The Delhi High Court held that even a judicial officer holds the right fundamental and private rights, including right to support and protect their families from harm or disrepute.

The Court dismissed a bail application from the accused, who argued injustice, citing the fact that the complainant's family member is a judicial officer.

The Bench of Justice Swarana Kanta Sharma observed, “a judicial officer by virtue of being a judicial officer does not waive his fundamental rights which are available to all other citizens of the country as also his social and private rights to look after and stand by his family. He also has a right as the biological sibling of the complainant/victim to stand by her and his family and taking action against any person who brings harm or disrepute to his family”.

Advocate Mahesh Chand appeared for the Petitioner and Additional Public Prosecutor Manoj Pant appeared for the State.

A bail application was filed under Section 439 of the Code of Criminal Procedure, 1973 (CrPC) to secure regular bail in a case involving offences under Sections 419, 420, 493, 494, 495, 376, 109, 201 and 120B of the Indian Penal Code, 1860 (‘IPC’).

The case originated from a complaint wherein she alleged that she had met the main applicant, through the online matrimonial site “” They got married, but later she received a call from a woman named Nikita, claiming to be Aarav's wife. The complainant discovered that the applicant was already married when he married her, and he had taken away her gold jewellery, mortgaging it for a bank loan.

After a thorough examination of the records, the Court noted that contrary to the assertions made by the Applicant, the involvement of one Mohit, is evident. The statement recorded under Section 164 of the CrPC and the First Information Report (FIR) both indicate that only one person from the side of the main applicant attended the marriage, and subsequent statements under Section 161 of the CrPC strengthen the allegations.

Moreover, the Bench observed that the investigation revealed that an amount of Rs. 50,000/- was transferred into Applicant’s bank account under pretences by Arav. This financial transaction, coupled with the statements, points towards a conspiracy between the main applicant and Mohit.

The Court emphasized that the complainant's familial relation to a judicial officer does not diminish her rights or entitlement to justice. Denying her equal opportunities based on her brother's profession would be a miscarriage of justice.

In addition, the Court emphasized that a judicial officer, solely by virtue of holding such a position, does not relinquish his inherent and fundamental rights. These rights, which are accessible to all other citizens of the country, encompass both social and private aspects, allowing the judicial officer to attend to and support his family. Furthermore, being the biological sibling of the complainant or victim grants the judicial officer the right to stand by them and their family, and to take appropriate measures against any individual who poses a threat or brings disrepute to his family.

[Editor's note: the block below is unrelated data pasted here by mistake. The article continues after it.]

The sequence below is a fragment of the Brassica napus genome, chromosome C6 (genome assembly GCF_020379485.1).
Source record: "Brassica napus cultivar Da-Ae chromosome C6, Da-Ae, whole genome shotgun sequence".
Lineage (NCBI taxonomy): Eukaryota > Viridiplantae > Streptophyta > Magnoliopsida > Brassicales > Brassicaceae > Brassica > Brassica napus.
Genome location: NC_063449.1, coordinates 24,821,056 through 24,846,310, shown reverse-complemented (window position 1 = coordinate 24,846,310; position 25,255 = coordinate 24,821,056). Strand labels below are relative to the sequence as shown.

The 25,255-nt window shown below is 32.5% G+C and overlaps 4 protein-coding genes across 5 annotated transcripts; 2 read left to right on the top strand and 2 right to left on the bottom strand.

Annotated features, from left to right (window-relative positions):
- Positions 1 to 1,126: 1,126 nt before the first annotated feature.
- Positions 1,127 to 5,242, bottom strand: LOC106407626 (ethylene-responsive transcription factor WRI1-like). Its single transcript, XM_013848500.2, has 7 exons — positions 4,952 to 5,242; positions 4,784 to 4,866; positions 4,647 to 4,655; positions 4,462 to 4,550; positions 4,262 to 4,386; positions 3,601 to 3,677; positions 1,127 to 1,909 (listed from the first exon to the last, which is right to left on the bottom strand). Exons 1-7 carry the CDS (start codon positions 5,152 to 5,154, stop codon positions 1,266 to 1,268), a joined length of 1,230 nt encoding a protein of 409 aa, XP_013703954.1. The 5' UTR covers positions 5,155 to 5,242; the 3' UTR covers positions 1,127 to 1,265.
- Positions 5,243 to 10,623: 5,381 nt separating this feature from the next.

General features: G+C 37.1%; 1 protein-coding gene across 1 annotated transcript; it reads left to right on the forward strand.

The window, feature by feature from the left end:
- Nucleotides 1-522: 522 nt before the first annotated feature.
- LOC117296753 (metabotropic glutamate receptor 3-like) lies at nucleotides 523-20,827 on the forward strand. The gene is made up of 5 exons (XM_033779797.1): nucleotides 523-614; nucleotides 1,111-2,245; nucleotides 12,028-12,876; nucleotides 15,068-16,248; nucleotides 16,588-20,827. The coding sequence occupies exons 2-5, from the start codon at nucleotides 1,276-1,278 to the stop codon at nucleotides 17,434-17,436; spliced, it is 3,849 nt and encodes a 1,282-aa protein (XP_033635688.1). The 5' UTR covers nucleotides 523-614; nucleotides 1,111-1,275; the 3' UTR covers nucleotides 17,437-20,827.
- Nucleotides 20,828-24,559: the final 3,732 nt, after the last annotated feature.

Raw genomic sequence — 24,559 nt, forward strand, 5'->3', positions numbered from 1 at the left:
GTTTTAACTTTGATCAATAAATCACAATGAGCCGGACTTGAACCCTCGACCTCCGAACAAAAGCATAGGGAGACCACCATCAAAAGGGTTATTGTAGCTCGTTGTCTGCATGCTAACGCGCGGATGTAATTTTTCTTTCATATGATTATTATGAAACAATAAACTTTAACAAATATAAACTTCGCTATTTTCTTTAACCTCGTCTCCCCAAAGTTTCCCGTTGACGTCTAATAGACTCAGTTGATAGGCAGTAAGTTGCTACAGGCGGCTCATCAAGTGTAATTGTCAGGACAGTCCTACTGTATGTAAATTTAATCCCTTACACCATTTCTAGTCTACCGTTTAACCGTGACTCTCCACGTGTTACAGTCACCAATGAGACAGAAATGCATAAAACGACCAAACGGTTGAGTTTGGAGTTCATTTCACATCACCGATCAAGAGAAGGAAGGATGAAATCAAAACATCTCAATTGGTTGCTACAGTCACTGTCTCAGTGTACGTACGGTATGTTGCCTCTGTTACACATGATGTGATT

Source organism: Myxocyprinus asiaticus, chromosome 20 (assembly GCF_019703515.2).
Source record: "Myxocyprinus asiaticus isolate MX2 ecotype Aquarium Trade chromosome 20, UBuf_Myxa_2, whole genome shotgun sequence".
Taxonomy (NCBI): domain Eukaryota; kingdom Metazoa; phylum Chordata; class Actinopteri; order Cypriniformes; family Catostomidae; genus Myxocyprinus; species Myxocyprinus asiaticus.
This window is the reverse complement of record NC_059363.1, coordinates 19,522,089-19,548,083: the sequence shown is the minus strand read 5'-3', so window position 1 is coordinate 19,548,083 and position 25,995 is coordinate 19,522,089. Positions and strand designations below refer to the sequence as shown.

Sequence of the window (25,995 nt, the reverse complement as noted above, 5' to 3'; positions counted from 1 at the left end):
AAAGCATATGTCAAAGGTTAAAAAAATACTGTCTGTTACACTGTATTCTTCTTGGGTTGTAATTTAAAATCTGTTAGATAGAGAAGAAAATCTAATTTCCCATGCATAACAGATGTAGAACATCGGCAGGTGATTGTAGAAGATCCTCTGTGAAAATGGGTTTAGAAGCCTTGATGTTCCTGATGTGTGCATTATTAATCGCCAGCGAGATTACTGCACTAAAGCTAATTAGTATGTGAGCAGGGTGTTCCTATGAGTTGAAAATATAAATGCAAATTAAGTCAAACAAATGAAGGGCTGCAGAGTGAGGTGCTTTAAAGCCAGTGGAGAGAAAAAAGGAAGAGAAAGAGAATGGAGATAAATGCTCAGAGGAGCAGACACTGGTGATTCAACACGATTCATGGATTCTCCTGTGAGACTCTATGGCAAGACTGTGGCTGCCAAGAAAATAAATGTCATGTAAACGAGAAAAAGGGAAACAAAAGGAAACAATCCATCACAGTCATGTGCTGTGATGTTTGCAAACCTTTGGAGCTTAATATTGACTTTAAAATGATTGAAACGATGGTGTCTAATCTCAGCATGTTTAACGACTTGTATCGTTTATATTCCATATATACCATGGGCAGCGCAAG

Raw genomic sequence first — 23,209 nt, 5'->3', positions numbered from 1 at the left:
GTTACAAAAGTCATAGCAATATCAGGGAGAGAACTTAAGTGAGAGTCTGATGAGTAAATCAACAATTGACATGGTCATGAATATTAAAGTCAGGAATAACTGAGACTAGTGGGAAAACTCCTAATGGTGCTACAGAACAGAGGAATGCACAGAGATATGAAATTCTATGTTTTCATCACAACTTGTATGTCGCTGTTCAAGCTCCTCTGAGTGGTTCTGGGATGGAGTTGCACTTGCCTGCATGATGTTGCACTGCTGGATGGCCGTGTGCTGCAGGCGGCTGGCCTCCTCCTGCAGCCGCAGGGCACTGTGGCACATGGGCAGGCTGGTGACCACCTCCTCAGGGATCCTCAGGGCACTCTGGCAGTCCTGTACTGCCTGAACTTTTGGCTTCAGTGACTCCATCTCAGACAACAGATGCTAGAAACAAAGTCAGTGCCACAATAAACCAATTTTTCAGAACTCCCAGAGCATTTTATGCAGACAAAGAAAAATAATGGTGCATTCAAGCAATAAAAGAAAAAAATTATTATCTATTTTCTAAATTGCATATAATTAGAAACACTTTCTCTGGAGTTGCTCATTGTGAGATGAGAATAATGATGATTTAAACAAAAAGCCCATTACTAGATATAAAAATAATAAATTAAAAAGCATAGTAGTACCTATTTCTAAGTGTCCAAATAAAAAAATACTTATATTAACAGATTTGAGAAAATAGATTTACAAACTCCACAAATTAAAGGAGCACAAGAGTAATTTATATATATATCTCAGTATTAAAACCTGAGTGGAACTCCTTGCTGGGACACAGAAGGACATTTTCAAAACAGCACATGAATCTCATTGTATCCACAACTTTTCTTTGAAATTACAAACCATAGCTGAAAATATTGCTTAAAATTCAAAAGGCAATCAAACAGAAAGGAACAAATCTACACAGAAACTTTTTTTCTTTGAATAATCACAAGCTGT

In the context of this case, the Court noted that even if the judicial officer is biologically related to the complainant, he retains the right to stand by his biological sister. Importantly, the available record does not provide any indication that the judicial officer is personally involved in the proceedings or interfering with the judicial process on behalf of the complainant.

The Bench emphasized that arranged marriages in India rely on family decisions and assurances from friends. The assertion that the character of the main accused was disclosed to the complainant's brother was contradicted by the record.

The Court noted the gravity of the charges, with concerns about potential threats to witnesses. Additionally, the Court expressed dismay at persistent attempts to disclose the identities of the complainant and her brother, violating legal confidentiality requirements.

The Bench observed that the denial of justice to an accused is impermissible when a judicial officer or their family acts as a complainant. “Being a judicial officer should not result in denial of justice to him or his family in his individual capacity and be merely dismissed as occupational hazards. Only because the accused/applicant has failed to secure the desired order of bail from a Court, it cannot authorize him to make a deliberate attempt to scandalize a judicial officer and shake the confidence of the litigating community”, the Court observed.

The Court observed that the failure to secure the desired bail does not authorize attempts to scandalize a judicial officer, undermining confidence in the legal system. Suggestions of bias based on relationships undermine the principles of impartiality and justice within the judicial system. The Bench noted that revealing the identity of judicial officers exploits their reluctance to speak publicly, risking damage to their reputation.

The Court directed the Registry to implement measures in cases involving sexual offences. Going forward, petitions must include a certificate stating that the complainant/victim's identity isn't disclosed. This directive addresses the practice of revealing such details in annexures, despite previous notifications and court directions. The Court highlighted the need for guidelines evolving from situational necessities.

Accordingly, the Court dismissed the Bail Application.

Cause Title: Mohit Pilania v The State Govt. Of NCT Of Delhi And Anr. (2024:DHC:510)

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